Under these conditions, Ina May became a skilled midwife, even though she never studied nursing or had any formal medical training. Gaskin opened a birthing center on the Farm, where members and nonmembers alike could deliver their babies. What Yarrow does not disclose is that, in order to discourage abortion, the birthing center advertised that the Farm would, if asked, take in and raise the babies of women who gave birth there. Ina May used no painkillers during delivery; over time, she became famous for the “Gaskin maneuver,” a method of positioning a laboring woman on her hands and knees with one leg bent forward, like a runner’s stretch, which has become widely used to correct shoulder dystocia without resorting to C-sections. (Gaskin claimed that she learned the move from Indigenous Guatemalan women.)

Like Dick-Read, Gaskin decries pain relief as insufficiently “natural” and suggests that labor pain can be alleviated by a woman’s efforts to change her state of mind. Unlike Dick-Read, however, Gaskin did not tell women to just grit their teeth and bear it, but instead invited fathers into the birthing process, encouraging them to, among other things, French-kiss their partners during labor and to issue encouraging platitudes. “At one birth she attended, a husband repeatedly told his wife she was ‘marvelous,’” Yarrow writes of Gaskin’s midwifery practice. “The woman believed that the words opened her cervix and invited the baby out.”

It is lovely that the mother believed this. But should we? Yarrow seems to think so. The natural childbirth movement is perhaps aptly summarized by this little vignette, with the laboring woman virtuously forgoing painkillers and proving her worthiness, femininity, and proximity to nature by delivering a child without any help other than assurances from the man who impregnated her that she is “marvelous.” Yarrow and the rest of the movement routinely insist that they only want to fulfill women’s own desires regarding childbirth. But this is a polite fiction. The truth is that the natural childbirth movement is prescriptive and highly judgmental: It posits an ideal birth and then imagines the kind of woman who achieves it. Yet if a birth involves painkillers, or fear, or a need for medical intervention, or even an acknowledgment that it hurts, then that birth, and the woman who goes through it, are necessarily less than ideal—i.e., flawed. In that sense, the natural childbirth movement, which so nobly seeks to free women from the degradation and hurt that they endure at the hands of doctors, often begins to look less freeing than cruel.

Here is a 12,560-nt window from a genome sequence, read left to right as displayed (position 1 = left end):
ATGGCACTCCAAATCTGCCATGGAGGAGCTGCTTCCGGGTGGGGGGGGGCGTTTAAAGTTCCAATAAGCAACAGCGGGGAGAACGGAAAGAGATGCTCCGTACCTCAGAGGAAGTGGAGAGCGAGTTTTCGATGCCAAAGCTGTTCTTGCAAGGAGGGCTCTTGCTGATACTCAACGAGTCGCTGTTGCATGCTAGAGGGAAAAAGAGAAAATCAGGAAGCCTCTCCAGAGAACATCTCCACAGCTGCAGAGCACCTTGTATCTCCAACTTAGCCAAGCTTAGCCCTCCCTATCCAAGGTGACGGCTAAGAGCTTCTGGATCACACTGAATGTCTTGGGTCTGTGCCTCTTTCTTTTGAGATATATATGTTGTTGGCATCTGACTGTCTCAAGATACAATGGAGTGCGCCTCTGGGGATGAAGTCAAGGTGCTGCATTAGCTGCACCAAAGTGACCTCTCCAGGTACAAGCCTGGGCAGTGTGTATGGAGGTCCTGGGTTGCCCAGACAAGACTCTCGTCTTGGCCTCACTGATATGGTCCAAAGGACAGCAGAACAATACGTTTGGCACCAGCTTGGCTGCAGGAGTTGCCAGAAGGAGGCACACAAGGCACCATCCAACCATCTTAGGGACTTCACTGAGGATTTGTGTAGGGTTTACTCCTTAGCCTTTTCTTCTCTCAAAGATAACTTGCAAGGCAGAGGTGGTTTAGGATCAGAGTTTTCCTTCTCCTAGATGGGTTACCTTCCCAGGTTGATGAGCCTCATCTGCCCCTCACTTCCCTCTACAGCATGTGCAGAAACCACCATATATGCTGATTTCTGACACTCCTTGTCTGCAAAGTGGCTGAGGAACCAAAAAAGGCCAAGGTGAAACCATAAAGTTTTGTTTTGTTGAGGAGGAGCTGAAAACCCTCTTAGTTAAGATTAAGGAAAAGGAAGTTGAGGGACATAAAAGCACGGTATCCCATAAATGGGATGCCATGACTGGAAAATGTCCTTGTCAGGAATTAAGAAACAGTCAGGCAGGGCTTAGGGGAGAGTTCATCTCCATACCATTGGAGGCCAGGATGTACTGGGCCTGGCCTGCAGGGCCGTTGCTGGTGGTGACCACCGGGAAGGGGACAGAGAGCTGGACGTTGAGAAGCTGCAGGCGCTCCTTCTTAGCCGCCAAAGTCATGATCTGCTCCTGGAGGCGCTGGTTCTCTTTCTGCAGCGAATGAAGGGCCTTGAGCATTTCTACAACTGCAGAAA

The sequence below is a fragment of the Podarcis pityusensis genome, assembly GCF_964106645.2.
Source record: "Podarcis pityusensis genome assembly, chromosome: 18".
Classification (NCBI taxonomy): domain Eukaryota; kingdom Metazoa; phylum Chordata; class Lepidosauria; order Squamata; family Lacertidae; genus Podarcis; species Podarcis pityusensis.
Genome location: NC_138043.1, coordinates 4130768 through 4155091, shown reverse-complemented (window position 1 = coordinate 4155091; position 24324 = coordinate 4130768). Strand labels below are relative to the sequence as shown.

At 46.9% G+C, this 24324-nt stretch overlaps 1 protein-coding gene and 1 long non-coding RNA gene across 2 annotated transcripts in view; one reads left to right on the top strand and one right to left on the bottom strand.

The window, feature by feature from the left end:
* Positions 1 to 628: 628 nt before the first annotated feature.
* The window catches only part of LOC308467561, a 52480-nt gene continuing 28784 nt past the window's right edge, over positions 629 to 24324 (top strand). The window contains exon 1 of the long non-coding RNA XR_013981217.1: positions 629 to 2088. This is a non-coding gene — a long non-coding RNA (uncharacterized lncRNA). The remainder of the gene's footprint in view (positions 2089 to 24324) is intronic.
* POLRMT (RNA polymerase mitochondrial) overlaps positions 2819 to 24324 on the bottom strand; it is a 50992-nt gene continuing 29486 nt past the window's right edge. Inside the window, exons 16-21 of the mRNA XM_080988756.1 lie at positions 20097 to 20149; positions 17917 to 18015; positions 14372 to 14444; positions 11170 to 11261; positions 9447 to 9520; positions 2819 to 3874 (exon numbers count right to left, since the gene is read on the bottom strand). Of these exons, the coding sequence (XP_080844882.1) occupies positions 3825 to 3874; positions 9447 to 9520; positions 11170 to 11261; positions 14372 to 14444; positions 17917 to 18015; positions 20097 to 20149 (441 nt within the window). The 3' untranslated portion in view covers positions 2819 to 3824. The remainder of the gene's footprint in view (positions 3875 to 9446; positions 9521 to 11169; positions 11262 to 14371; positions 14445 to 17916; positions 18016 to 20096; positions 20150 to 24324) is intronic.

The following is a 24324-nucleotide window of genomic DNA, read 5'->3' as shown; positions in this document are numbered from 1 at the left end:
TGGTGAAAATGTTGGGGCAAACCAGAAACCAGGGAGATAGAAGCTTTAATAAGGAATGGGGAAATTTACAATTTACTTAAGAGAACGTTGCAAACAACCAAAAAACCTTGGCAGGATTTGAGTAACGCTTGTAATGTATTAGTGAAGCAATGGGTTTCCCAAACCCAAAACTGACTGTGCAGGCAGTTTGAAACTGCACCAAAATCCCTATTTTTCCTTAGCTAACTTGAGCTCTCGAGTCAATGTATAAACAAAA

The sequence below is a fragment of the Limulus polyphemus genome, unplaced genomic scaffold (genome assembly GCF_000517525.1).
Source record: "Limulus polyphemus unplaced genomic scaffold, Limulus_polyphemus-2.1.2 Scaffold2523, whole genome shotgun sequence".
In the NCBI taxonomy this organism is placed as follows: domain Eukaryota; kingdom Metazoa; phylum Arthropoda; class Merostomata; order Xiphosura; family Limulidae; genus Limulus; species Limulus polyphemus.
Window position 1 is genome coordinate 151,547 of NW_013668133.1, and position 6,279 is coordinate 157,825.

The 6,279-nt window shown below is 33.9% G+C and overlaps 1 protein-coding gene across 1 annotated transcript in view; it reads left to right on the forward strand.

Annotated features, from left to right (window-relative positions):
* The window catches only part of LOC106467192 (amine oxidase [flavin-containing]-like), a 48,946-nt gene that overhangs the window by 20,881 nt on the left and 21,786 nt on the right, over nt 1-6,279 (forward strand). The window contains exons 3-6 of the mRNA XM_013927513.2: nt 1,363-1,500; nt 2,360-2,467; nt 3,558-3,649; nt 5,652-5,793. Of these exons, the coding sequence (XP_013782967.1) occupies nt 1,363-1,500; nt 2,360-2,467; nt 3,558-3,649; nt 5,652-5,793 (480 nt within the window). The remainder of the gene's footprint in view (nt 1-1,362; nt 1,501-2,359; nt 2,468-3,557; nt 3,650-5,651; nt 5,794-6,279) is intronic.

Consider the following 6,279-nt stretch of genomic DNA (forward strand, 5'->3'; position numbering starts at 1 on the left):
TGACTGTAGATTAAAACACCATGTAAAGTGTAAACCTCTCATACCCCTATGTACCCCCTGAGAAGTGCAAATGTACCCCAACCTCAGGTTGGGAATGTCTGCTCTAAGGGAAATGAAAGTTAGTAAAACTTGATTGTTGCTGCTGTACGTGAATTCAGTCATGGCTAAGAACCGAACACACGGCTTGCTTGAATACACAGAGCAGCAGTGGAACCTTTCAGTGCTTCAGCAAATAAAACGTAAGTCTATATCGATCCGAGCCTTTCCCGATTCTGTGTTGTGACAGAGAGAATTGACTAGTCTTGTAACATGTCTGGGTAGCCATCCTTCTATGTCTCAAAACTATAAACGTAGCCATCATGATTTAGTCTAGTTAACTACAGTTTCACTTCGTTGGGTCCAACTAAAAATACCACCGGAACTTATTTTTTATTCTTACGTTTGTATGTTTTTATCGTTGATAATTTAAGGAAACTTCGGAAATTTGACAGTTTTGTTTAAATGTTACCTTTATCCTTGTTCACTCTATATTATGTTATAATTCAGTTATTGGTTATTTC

It is curious that Yarrow, for all her praise of Gaskin, does not mention the midwife’s most distinctive contribution to the philosophy of natural childbirth: the theory popularized in a 2008 documentary, Orgasmic Birth: The Best-Kept Secret. Gaskin claims that if childbirth is done correctly, with sufficient stimulation from the father and an appropriately enlightened state of mind in the mother, women will climax as they deliver. Patriarchy’s various demands on women—to be caring, self-sacrificing, sexy—are thus distilled into one gruesome image. Compelled to be simultaneously earth mother and sexpot, the laboring woman is not relieved of sexual responsibility even when giving birth: She is expected to achieve an orgasm—or, at least, to perform one—even as the infant tears its way out of her. There’s a word for this, but it is not “liberation.”